In 1999, Lata Eau De Parfum, a perfume brand named after her, was launched. In 1999, she was nominated as a member of Rajya Sabha. However, she did not attend the Rajya Sabha sessions regularly, inviting criticism from several members of the House, including the Deputy Chairperson Najma Heptullah, Pranab Mukherjee and Shabana Azmi. She stated the reason for her absence as ill-health; it was also reported that she had not taken a salary, allowance or a house in Delhi for being a Member of Parliament.
In 2001, Lata Mangeshkar was awarded Bharat Ratna, India’s highest civilian honor. In the same year, she established the Master Deenanath Mangeshkar Hospital in Pune, managed by the Lata Mangeshkar Medical Foundation (founded by the Mangeshkar family in October 1989). In 2005, she designed a jewellery collection called Swaranjali, which was crafted by Adora, an Indian diamond export company. Five pieces from the collection raised £105,000 at a Christie’s auction, and a part of the money was donated for the 2005 Pakistan earthquake relief.Also in 2001, she recorded her first Hindi song with the composer Ilaiyaraaja, for the film Lajja (2001); she had earlier recorded Tamil and Telugu songs composed by Ilaiyaraaja.
In 2000s, Lata Mangeshkar, along with other residents of the Peddar Road area in Mumbai, opposed the construction of a flyover in the area, creating a controversy. She believed that construction of the flyover would increase air and noise pollution in the area, and threatened to quit the city if the flyover was built. In 2006, it was reported that she and her sister Asha Bhosle had purchased apartments in Parel and were planning to move out of Peddar Road.
Lata Mangeshkar’s song Wada Na Tod is also heard playing in the background of the film Eternal Sunshine of the Spotless Mind (2004) and can be found on the film’s soundtrack.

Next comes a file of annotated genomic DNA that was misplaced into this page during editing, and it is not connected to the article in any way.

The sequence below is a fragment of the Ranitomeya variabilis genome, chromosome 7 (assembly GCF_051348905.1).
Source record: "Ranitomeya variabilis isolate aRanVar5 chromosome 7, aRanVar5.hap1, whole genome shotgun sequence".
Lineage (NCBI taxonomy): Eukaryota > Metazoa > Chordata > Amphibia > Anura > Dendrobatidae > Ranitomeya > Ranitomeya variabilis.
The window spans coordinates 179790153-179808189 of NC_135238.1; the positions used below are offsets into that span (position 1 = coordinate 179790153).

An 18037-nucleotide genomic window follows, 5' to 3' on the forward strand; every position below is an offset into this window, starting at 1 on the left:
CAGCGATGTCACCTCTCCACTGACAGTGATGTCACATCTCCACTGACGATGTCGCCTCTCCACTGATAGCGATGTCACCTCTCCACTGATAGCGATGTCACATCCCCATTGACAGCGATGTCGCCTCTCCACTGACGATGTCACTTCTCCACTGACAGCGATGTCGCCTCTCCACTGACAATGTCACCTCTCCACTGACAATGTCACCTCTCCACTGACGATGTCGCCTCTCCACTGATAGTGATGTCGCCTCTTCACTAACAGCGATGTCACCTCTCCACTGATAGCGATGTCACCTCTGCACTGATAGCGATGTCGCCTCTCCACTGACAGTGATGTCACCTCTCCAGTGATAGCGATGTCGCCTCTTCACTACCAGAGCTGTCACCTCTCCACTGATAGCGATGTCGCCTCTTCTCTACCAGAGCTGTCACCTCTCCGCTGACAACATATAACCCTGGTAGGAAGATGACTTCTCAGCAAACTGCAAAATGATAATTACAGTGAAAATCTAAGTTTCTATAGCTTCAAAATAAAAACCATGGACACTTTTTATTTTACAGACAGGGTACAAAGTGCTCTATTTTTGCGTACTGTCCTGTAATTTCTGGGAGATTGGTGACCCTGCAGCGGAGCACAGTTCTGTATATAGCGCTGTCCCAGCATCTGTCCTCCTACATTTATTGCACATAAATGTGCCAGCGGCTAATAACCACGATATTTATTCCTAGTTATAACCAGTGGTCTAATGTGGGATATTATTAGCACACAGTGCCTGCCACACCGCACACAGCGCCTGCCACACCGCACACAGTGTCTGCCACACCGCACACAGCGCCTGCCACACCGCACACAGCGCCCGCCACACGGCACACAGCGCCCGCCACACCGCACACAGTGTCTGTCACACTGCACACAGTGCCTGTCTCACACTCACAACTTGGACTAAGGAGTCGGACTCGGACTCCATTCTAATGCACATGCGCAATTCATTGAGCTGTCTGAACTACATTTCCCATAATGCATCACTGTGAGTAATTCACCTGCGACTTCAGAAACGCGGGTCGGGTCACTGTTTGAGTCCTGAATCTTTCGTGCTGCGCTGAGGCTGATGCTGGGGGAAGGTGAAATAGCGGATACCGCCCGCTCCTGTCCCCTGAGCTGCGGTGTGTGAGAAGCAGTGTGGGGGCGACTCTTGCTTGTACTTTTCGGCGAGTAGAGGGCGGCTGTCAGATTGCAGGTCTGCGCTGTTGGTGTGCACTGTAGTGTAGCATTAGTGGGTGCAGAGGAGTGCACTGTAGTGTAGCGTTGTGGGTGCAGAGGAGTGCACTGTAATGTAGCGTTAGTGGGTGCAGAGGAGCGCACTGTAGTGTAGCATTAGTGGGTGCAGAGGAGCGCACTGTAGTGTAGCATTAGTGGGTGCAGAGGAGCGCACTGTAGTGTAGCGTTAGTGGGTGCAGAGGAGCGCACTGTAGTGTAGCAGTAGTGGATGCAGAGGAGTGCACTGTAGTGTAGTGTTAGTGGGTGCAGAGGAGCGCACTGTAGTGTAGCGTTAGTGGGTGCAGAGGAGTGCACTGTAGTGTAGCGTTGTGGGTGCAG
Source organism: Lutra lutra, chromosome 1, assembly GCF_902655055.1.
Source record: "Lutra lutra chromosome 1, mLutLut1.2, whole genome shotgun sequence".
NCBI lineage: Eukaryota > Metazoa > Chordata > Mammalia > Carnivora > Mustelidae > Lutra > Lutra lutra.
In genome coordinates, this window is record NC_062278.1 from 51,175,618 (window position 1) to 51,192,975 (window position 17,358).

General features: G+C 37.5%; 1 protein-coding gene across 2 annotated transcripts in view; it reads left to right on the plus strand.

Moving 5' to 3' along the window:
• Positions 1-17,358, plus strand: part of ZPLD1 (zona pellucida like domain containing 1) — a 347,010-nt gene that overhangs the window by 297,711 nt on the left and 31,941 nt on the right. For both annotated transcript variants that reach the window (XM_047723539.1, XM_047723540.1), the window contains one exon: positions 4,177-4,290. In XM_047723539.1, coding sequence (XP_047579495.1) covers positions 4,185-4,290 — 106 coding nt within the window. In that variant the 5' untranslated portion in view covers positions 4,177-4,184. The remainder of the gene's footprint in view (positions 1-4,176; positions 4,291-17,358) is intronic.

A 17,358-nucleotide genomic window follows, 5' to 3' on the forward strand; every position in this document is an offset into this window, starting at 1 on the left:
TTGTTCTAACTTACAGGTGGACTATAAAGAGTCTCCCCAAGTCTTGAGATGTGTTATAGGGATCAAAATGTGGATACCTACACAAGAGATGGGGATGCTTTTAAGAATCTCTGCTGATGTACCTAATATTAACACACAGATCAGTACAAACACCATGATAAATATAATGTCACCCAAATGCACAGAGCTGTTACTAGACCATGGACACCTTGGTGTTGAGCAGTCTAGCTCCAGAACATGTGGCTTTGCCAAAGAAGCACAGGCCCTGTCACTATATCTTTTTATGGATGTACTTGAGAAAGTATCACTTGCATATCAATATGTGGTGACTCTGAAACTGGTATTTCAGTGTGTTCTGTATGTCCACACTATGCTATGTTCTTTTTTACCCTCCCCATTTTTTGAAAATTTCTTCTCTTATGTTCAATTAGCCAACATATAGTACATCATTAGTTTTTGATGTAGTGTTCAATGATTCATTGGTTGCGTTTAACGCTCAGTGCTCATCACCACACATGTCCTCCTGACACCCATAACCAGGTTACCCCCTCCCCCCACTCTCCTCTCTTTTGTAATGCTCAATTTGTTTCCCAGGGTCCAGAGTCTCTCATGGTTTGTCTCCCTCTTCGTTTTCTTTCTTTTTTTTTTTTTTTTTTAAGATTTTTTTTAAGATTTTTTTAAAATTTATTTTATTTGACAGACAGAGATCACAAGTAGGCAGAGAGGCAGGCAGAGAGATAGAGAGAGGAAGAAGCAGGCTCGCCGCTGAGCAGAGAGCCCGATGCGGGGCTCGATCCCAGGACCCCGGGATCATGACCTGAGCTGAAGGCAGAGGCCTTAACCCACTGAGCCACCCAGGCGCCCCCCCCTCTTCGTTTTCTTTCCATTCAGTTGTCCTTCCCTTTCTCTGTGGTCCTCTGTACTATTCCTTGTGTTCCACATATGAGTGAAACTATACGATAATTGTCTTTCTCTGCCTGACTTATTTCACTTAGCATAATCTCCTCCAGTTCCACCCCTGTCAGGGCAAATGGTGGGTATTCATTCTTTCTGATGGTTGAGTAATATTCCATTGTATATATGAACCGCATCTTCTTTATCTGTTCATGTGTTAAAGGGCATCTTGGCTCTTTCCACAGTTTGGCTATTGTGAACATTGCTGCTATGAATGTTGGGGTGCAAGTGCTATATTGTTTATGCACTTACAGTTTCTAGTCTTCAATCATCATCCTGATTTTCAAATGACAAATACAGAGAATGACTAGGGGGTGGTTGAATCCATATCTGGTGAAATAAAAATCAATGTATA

On June 21, 2007, she released an album Saadgi, featuring eight ghazal-like songs written by Javed Akhtar and composed by Mayuresh Pai.
Lata Mangeshkar composed music for the first time in 1955 for movie “Ram Ram Pavhane”. Later in 1960s, she composed music for following Marathi movies under the pseudonym of “Anand Ghan”.
- 1950 – Ram Ram Pavhana
- 1963 – Maratha Tituka Melvava
- 1963 – Mohityanchi Manjula
- 1965 – Sadhi Manase
- 1969 – Tambadi Mati
She won Maharashtra State Government’s Best Music Director Award for the film Sadhi Manase. The song Airanichya deva tula from the same film received best song award.
Lata Mangeshkar has produced four films:
- 1953 – Vaadal (Marathi)
- 1953 – Jhaanjhar (Hindi), co-produced with C. Ramchandra
- 1955 – Kanchan (Hindi)
- 1990 – Lekin (Hindi)
Awards and recognitions
Lata Mangeshkar has won several awards and honors, including Padma Bhushan (1969), Padma Vibhushan (1999), Dada Saheb Phalke Award (1989), Maharashtra Bhushan Award (1997), NTR National Award (1999), Bharat Ratna (2001), three National Film Awards, and 12 Bengal Film Journalists’ Association Awards. She has also won four Filmfare Best Female Playback Awards. In 1969, she made the unusual gesture of giving up the Filmfare Best Female Playback Award, in order to promote fresh talent. She was later awarded [Filmfare Lifetime Achievement Award] in 1993.
In 1984, the State Government of Madhya Pradesh instituted the Lata Mangeshkar Award in honor of Lata Mangeshkar. The State Government of Maharashtra also instituted a Lata Mangeshkar Award in 1992.
In 1974, The Guinness Book of Records listed Lata Mangeshkar as the most recorded artist in the history, stating that she had reportedly recorded “not less than 25,000 solo, duet and chorus backed songs in 20 Indian languages” between 1948 and 1974. Her record was contested by Mohammed Rafi, who was claimed to have sung around 28,000 songs. After Rafi’s death, in its 1984 edition, the Guinness Book of World Records stated Lata Mangeshkar’s name for the “Most Recordings”, but also stated Rafi’s claim. The later editions of Guinness Book stated that Lata Mangeshkar had sung no fewer than 30,000 songs between 1948 and 1987.
Although the entry has not been printed in Guinness editions since 1991, reputable sources claim that she has recorded thousands of songs, with estimates ranging up to figures as large as 50,000. However, even the earliest Guinness claim of 25,000 songs (between 1948-1974) was claimed to be exaggerated by other sources, who stated that the number of songs sung by Lata Mangeshkar in Hindustani (Hindi-Urdu films till 1991 was found to be 5250. Mangeshkar herself stated that she does not keep a record of the number of songs recorded by her, and that she did not know from where Guinness Book editors got their information.